By the end of 2011, Nielsen predicts that the majority of mobile subscribers in the U.S. will have smartphones. With their rich features and capabilities, these devices have been fertile ground for the growth of mobile apps. As of June 2010, 59 percent of smartphone owners and nearly 9 percent of feature phone owners report having downloaded a mobile app in the last 30 days.
While all categories of applications are more popular on smartphones than on feature phones, Nielsen’s App Playbook notes that the difference is more pronounced in categories such as Maps/Navigation, where more computing power, larger screens and touch interfaces deliver a more satisfying experience.
When it comes to the popularity of individual apps, Facebook reigns supreme on all smartphone operating systems.
Nielsen’s App Playbook study further shows that Games continue to be the most popular category of apps for both feature phone and smartphone users alike. Sixty-one percent of smartphone owners and 52 percent of feature phone owners report using a game app in the past 30 days. Weather apps are the next most popular category. Travel as a category falls short, with 20 percent of smartphone users and 13 percent of feature phone owners having used a travel app in the past 30 days (travel apps fall between video/movies at 21 percent and food /drink at 19 percent in popularity for smartphone users).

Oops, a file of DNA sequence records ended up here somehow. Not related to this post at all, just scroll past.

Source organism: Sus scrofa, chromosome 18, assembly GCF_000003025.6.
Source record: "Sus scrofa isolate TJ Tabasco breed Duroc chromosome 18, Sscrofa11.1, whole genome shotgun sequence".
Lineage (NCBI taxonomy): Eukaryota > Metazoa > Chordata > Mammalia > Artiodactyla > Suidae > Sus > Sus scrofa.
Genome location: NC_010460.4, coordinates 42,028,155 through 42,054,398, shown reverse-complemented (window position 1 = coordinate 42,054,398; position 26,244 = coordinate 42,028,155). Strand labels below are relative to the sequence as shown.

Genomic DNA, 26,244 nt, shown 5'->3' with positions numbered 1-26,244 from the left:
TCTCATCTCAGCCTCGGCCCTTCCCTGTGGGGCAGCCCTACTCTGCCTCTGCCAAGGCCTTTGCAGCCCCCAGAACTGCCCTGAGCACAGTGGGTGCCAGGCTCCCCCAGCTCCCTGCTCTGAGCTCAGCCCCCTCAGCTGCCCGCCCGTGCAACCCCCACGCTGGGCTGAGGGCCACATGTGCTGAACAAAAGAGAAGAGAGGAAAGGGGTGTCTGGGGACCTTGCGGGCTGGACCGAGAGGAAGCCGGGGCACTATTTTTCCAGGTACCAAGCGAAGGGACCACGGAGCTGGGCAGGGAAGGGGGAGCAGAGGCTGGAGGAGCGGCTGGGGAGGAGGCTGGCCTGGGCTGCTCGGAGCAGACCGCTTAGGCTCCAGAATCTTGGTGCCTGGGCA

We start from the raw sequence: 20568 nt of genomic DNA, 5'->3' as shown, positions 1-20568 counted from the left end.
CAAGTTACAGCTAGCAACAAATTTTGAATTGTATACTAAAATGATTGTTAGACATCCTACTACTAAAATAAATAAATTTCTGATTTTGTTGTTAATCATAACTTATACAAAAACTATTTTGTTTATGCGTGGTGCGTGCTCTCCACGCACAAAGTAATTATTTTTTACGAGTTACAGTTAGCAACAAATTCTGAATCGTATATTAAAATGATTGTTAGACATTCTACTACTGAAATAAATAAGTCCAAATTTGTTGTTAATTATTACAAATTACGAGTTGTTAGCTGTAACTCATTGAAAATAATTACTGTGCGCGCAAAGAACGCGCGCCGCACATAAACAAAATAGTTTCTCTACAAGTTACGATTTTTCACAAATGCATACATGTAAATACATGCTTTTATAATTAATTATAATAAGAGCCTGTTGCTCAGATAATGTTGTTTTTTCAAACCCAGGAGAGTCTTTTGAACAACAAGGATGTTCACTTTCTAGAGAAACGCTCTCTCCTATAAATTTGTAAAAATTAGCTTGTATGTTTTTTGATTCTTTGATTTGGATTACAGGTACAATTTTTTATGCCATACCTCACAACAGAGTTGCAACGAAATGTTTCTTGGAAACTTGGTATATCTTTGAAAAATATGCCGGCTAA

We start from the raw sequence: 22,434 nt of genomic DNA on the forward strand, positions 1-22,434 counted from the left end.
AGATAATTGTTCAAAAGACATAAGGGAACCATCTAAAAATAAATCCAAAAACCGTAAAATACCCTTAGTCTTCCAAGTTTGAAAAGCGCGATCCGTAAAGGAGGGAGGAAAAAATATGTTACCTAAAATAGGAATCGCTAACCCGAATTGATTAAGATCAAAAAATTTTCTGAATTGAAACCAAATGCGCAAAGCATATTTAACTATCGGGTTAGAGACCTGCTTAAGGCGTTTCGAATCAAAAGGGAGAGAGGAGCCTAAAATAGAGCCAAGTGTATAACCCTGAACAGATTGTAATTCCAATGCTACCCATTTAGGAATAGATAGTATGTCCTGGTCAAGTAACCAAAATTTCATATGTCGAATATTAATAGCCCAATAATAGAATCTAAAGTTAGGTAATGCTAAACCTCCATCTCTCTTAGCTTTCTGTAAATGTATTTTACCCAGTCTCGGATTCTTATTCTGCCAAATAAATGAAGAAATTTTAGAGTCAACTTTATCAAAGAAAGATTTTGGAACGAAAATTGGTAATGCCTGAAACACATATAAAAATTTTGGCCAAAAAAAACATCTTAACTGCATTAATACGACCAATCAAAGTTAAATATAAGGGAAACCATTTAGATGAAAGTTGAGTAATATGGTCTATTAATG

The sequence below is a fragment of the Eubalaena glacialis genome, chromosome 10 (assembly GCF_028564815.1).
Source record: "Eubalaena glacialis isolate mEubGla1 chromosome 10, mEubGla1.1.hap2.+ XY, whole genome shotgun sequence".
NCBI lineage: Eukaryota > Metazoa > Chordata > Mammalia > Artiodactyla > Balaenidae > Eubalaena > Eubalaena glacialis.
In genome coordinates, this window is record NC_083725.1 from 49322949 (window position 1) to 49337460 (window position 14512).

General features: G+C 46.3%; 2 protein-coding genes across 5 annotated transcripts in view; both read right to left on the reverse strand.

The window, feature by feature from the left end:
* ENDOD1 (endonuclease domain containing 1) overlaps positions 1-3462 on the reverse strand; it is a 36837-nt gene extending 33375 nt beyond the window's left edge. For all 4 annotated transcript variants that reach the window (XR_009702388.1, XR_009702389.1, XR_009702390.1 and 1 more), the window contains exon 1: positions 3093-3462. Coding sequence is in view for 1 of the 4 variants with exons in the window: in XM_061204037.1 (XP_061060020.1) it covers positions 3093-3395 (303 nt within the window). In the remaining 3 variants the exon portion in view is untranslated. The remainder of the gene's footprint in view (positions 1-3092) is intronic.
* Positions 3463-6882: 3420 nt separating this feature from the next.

This is not to say that the apps are not being used by travelers or the travel industry—we can assume that many of the apps for weather, maps, dining/restaurant, etc. are being used by travelers. Still, with the growing significance of apps as a medium, it'll be important for the travel segment to make a strong impact early. Twenty percent isn't bad, but it's probably all going to the usual suspects: Expedia, Kayak, Travel Zoo... the industry needs to get some creative thinking going beyond simple booking tools and come up with cool reasons for people to download their apps.